warm.

I don’t know if that is normal since I had never checked that before until now. I tried using my multimeter but I got crazy numbers. It is a Commercial Electric model #mmm-8301S Multimeter.

The instruction book really didn’t mention how to measure amperage. I am going to read through all your comments again because some of you mentioned that. I am also going on the internet to look up how to use this multimeter to measure amperage output or draw and also call MRC on Monday to ask if the power pack being a little warm is normal.

For now, my major worry (going under the layout looking for a short) did not come to pass; and now I know what to watch out for and what to be aware of if I add more accessories. I am going to get one more power pack AND I just have to become more electrically literate and knowledgeable.

Again, many thanks to you all and especially Alastair for posting my blog and having a site that can bring all of you and all your knowledge together to help one another.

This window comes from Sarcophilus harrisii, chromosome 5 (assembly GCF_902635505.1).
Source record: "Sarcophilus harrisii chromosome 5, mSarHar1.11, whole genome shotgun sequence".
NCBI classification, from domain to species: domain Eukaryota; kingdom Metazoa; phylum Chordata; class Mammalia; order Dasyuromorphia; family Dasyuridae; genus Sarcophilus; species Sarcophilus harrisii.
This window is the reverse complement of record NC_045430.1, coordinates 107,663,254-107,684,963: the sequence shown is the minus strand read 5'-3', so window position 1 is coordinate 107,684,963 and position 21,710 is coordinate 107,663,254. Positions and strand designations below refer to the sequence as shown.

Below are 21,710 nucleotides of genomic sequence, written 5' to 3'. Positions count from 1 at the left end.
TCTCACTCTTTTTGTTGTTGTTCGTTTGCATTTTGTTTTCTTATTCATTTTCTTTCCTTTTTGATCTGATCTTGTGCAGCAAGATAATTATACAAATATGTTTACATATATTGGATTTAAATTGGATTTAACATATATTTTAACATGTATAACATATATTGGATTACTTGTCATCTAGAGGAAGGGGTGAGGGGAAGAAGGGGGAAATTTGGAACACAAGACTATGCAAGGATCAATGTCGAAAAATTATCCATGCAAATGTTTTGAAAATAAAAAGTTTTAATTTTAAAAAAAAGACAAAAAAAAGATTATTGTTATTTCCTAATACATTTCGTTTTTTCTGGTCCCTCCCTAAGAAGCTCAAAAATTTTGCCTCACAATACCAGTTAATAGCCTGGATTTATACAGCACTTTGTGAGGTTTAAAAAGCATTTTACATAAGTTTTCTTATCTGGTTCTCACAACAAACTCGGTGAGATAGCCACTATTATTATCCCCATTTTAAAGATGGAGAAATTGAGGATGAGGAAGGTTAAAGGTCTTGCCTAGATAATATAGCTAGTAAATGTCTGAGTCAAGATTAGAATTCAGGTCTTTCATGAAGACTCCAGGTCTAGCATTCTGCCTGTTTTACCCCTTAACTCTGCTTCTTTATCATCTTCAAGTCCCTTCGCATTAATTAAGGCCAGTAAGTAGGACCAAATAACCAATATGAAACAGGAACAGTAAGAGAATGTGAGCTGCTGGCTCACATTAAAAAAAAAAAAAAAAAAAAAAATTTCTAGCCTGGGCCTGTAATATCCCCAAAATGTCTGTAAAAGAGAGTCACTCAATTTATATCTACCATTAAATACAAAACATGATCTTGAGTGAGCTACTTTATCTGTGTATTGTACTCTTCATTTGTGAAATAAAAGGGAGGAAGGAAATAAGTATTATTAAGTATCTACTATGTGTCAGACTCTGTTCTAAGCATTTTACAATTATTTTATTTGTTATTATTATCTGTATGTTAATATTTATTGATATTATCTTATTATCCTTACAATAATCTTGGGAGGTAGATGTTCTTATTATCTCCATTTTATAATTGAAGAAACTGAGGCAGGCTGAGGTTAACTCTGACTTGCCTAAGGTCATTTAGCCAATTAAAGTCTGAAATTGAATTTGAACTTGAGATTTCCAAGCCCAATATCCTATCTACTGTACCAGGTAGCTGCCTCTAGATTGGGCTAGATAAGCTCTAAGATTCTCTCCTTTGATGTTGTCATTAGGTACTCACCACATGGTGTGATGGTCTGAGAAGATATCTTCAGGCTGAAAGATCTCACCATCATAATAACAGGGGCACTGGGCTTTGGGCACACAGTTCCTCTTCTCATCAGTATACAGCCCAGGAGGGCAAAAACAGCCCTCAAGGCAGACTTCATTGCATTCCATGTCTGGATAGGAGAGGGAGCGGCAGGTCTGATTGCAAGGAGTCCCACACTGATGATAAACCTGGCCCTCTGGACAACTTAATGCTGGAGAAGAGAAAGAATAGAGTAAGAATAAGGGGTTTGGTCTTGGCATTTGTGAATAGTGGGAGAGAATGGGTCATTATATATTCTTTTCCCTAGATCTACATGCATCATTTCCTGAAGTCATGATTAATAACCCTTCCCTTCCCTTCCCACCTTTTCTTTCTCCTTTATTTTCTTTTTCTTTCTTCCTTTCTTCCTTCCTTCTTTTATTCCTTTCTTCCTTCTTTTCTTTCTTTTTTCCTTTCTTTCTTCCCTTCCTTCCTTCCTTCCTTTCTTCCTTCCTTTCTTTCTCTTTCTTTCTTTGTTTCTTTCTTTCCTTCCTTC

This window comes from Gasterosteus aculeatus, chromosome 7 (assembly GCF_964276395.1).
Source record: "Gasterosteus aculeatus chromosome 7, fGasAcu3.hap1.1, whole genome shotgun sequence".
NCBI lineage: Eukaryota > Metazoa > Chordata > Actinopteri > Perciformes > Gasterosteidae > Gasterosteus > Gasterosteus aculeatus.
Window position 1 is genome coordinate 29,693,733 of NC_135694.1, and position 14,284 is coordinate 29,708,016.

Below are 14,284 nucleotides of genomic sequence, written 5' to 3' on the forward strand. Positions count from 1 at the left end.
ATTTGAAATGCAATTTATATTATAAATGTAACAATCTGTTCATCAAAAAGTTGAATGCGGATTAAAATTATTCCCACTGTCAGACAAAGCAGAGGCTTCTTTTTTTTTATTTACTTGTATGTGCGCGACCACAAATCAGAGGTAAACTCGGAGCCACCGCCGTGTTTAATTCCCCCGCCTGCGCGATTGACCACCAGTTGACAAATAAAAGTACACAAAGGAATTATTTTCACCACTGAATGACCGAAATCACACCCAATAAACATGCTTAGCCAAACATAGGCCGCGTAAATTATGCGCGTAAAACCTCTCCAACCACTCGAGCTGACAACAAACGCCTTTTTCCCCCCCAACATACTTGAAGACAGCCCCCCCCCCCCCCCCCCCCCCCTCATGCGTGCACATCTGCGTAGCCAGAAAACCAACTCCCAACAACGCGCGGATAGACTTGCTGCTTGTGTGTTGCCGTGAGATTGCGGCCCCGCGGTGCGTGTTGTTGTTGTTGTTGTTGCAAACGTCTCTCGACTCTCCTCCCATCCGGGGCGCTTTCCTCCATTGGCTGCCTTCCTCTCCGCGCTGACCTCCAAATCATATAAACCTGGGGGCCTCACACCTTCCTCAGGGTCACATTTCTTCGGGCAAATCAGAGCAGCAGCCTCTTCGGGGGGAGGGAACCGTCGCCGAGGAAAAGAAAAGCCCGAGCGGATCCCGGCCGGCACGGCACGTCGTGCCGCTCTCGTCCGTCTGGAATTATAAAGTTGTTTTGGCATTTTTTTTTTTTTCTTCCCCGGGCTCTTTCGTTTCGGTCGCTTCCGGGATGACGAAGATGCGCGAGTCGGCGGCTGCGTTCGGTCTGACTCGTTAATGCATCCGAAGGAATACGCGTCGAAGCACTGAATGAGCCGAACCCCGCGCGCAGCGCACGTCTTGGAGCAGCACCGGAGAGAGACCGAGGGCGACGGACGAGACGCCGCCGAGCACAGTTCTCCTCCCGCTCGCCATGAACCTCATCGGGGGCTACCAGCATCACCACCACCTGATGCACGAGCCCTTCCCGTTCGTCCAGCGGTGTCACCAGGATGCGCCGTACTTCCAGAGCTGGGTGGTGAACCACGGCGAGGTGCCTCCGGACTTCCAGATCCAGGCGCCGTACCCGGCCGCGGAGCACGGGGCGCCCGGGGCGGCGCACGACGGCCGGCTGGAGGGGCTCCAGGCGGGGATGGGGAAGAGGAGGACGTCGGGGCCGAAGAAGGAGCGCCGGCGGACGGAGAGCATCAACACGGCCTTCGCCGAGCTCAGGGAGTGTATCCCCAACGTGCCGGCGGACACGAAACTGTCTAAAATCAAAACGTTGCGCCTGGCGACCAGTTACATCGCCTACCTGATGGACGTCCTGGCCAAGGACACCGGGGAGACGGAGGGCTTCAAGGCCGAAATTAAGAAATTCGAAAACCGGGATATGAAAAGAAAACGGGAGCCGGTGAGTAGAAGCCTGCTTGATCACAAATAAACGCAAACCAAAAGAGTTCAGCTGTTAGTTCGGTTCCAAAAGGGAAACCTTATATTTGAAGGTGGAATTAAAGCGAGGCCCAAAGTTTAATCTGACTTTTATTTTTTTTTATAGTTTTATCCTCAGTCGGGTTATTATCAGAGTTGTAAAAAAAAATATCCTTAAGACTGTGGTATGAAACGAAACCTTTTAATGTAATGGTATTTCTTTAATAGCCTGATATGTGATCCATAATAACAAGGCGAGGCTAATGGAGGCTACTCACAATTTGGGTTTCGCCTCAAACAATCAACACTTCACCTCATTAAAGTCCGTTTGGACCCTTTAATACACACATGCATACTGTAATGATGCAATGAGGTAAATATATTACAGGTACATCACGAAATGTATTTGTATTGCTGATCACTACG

Stay healthy during this pandemic and God Bless you all.

Gary M from Long Island”

Now on to Jeff.

Last week he sent me this:

“Hello,

Review your sight regularly, it’s great.

I got a #596 American Flyer Water Tank from eBay in good shape ( picture attached).

However, they cut off wires that operate tank water spout and lamp right at the underside of the tank. Can’t get to them.

I’ve tried to gently remove tank top, but it’s stuck firm.

Do you have any suggestions on how to remove the tank top safely?
Thank you,

Jeff”

But before I could post, I then received this from Jeff:

“Hi,

Re trying get top off of the tank.

I put a fantastic parts loosener called Kroil Oil, into seam, let it sit upside down for an hour.

I then taped gently around perimeter for 5 minutes with a rubber mallet taping a soft wood block against seam and it popped off, no damage.

I electrically repaired, works great. Onward.

Thank you,

Jeff”


“Been working on my kato stations and platforms during lock down.

I have bought and built an extended platfrom. I have grouped all my point switches together o easy on Kato as there is no wiring or soldering to do.

I have bought 5, 3 car units – only 45 pound each. Basic units, no lighting but work well in five different colours. My next task is to have more scenery and extend my elavated track.

I would recommend Kato if you want a quick easy fix for a layout the quality is second to none.

Alan”

Now on to Jim – who has made a working drive in movie theater:

“This project started with a bit of nostalgia for the old time drive in movie theaters I went to as a child in Tacoma Wa.